US nonfarm payroll employment increased by 214,000 in October, and the unemployment rate edged down to 5.8%. Employment rose in food services and drinking places, retail trade, and health care while the jobless rate fell to a 6-year low.
Incorporating revisions for August and September, which increased total nonfarm payroll employment by 31,000, monthly job increases have averaged 224,000 over the past 3 months. In the 12 months prior to October, employment growth averaged 222,000 per month.
The broad measure of unemployment, which includes part-timers who want full-time work and discouraged workers who have withdrawn from the labour force, fell sharply last month to the lowest level since September 2008, when the US was in a severe recession. The so-called U-6 rate stood at 11.5% in October, down from 11.8% in September and 13.7% a year earlier.
In the service-providing sector, food services and drinking places added 42,000 jobs in October, compared with an average monthly gain of 26,000 over the prior 12 months.
Employment in retail trade increased by 27,000 in October. Job gains occurred in general merchandise stores (+12,000) and automobile dealers (+4,000).
Health care employment grew by 25,000 in October, following a similar-sized increase in September. Over the year, health care has added 257,000 jobs. Within the industry, ambulatory health care contributed 19,000 to the over-the-month job growth.
Employment in professional and business services continued to trend up over the month (+37,000). Over the prior 12 months, job gains in the industry averaged 56,000 per month. In October, employment continued on an upward trend in temporary help services and in computer systems design and related services (+15,000 and +7,000, respectively).
Employment in transportation and warehousing also continued to trend up in October (+13,000).
Turning to the goods-producing sector, manufacturing employment continued trending up in October (+15,000), with over-the-month gains occurring in machinery (+5,000), furniture and related products (+4,000), and semiconductors and electronic components (+2,000).
Construction employment also continued on an upward trend in October (+12,000). Within the industry, employment among residential specialty trade contractors edged up by 10,000. Over the year, construction has gained 231,000 jobs.
Average hourly earnings of all employees on private nonfarm payrolls rose by 3 cents to $24.57 in October. Over the 12 months ending in October, average hourly earnings grew by 2.0%. From September 2013 to September 2014, the Consumer Price Index for All Urban Consumers (CPI-U) increased by 1.7%.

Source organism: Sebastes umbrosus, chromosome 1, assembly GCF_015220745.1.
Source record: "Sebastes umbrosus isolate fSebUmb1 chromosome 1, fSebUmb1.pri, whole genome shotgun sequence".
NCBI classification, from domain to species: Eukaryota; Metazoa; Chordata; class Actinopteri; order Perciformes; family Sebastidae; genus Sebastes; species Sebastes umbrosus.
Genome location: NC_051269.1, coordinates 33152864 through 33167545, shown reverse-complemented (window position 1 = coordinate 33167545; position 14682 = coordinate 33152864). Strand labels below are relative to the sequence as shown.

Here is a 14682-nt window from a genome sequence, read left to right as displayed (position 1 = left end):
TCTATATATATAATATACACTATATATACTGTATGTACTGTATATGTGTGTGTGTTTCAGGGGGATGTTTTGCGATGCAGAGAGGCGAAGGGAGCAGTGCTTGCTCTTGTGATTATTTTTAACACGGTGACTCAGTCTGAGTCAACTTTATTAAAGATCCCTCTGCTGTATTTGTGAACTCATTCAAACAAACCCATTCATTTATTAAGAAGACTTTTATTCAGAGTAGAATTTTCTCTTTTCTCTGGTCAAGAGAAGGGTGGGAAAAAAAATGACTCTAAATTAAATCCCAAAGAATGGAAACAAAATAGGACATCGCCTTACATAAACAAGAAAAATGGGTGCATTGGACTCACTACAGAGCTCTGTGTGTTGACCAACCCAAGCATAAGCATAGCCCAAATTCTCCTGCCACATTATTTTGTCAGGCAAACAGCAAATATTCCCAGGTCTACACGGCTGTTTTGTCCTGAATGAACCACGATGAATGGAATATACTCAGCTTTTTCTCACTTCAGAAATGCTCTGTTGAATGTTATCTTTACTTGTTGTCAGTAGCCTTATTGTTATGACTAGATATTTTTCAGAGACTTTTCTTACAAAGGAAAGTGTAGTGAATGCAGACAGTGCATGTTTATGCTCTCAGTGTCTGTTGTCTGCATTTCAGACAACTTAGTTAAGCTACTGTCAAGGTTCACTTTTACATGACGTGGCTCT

Turning to measures from the survey of households, the unemployment rate edged down to 5.8% in October. Since the beginning of the year, the jobless rate is down by 0.8 percentage point.
In October, the number of unemployed persons edged down to 9.0m. The number of long-term unemployed (those unemployed 27 weeks or more) was little changed over the month, at 2.9m.
The labour force participation rate was 62.8% in October and has been essentially flat since April. The employment-population ratio rose in October to 59.2%.
In October, the number of people working part time for economic reasons was 7.0m, about unchanged over the month. (These individuals, also referred to as involuntary part- time workers, would have preferred full-time employment, but had their hours cut or were unable to find full-time work.)
Among people who were neither working nor looking for work in October, 2.2m were classified as marginally attached to the labour force, little changed over the year. (These individuals had not looked for work in the 4 weeks prior to the survey but wanted a job, were available for work, and had looked for a job within the last 12 months.) The number of discouraged workers, a subset of the marginally attached who believed that no jobs were available for them, was 770,000 in October, also little changed over the year.
Dan Greenhaus of the US brokerage BTIG commented: "A 214,000 reading for headline job creation is certainly disappointing although mitigated somewhat by a 31,000 upward revision to previous months. At the same time, we shouldn’t lose sight of the fact that total monthly job creation has topped 200,000 in nine consecutive months, a development we haven’t seen since 1995….As for other metrics people care about, there was a very large jump in the size of the labor force which pushed up the participation rate by 0.1 percentage point. Further, the unemployment rate declined but did so for ‘good’ reasons; the level of employment rose by a whopping 683,000 while the level of unemployment declined by 267,000. People can debate the validity of the unemployment rate and the message it’s sending but at least in October, the drop was unquestionably a good thing.”